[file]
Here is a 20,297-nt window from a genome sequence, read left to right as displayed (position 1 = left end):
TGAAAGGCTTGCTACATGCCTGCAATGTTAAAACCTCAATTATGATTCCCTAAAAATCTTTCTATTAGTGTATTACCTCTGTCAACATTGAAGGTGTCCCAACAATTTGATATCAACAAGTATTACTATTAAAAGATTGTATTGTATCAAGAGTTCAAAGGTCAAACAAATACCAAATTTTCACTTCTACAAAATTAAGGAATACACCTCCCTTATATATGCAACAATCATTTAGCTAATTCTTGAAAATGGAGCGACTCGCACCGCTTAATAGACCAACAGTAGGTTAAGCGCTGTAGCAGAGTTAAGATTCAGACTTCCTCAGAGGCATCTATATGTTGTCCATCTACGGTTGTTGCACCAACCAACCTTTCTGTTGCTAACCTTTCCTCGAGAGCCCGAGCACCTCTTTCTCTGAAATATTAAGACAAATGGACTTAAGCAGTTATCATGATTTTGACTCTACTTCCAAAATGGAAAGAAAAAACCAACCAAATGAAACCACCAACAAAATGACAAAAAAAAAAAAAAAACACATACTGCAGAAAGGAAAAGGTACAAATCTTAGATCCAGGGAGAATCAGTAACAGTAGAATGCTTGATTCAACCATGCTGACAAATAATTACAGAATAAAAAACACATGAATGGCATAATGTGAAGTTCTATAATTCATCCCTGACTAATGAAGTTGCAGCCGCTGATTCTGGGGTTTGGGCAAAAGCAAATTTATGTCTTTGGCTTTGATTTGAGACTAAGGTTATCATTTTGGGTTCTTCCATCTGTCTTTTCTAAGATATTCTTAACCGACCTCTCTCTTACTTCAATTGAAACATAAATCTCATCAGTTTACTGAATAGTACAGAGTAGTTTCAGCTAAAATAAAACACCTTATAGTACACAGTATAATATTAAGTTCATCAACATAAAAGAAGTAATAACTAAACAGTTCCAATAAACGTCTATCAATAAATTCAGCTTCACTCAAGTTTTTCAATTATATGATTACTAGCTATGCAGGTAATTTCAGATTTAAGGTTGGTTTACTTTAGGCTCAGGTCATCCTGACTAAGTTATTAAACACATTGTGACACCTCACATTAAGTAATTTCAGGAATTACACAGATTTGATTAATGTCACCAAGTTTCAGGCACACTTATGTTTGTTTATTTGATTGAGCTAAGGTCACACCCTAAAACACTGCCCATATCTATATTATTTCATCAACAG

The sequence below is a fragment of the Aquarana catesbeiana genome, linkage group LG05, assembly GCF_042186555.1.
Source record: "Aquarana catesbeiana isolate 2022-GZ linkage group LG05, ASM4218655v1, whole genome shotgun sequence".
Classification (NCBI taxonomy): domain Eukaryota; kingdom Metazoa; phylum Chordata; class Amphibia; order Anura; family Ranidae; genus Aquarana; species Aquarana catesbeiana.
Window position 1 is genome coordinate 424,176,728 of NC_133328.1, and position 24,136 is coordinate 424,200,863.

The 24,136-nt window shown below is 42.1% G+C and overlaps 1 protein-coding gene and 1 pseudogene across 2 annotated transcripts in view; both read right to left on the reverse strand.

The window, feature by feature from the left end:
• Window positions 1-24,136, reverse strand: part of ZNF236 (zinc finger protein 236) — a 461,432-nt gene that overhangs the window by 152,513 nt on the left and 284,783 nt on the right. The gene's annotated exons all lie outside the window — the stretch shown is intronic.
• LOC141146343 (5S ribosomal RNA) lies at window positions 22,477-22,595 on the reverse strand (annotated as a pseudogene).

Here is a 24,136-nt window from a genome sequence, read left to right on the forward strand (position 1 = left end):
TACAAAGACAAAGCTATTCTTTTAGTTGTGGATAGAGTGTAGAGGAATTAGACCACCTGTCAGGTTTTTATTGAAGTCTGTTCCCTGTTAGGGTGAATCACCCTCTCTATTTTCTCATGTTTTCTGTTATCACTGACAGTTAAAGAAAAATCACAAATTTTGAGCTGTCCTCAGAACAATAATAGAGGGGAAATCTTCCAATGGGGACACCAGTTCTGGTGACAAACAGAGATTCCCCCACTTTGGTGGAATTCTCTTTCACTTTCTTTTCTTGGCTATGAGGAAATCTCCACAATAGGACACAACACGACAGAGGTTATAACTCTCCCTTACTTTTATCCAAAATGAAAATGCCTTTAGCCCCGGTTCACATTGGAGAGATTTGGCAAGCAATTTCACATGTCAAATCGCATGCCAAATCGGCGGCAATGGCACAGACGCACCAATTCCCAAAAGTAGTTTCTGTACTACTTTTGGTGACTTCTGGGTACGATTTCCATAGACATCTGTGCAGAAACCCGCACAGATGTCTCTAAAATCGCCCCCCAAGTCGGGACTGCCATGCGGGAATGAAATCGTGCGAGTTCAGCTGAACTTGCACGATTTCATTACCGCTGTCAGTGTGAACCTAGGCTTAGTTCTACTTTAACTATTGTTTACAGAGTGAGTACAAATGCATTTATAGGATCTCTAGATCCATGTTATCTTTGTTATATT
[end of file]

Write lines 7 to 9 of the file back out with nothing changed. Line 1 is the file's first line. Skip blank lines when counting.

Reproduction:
The 24,136-nt window shown below is 42.1% G+C and overlaps 1 protein-coding gene and 1 pseudogene across 2 annotated transcripts in view; both read right to left on the reverse strand.

The window, feature by feature from the left end:
• Window positions 1-24,136, reverse strand: part of ZNF236 (zinc finger protein 236) — a 461,432-nt gene that overhangs the window by 152,513 nt on the left and 284,783 nt on the right. The gene's annotated exons all lie outside the window — the stretch shown is intronic.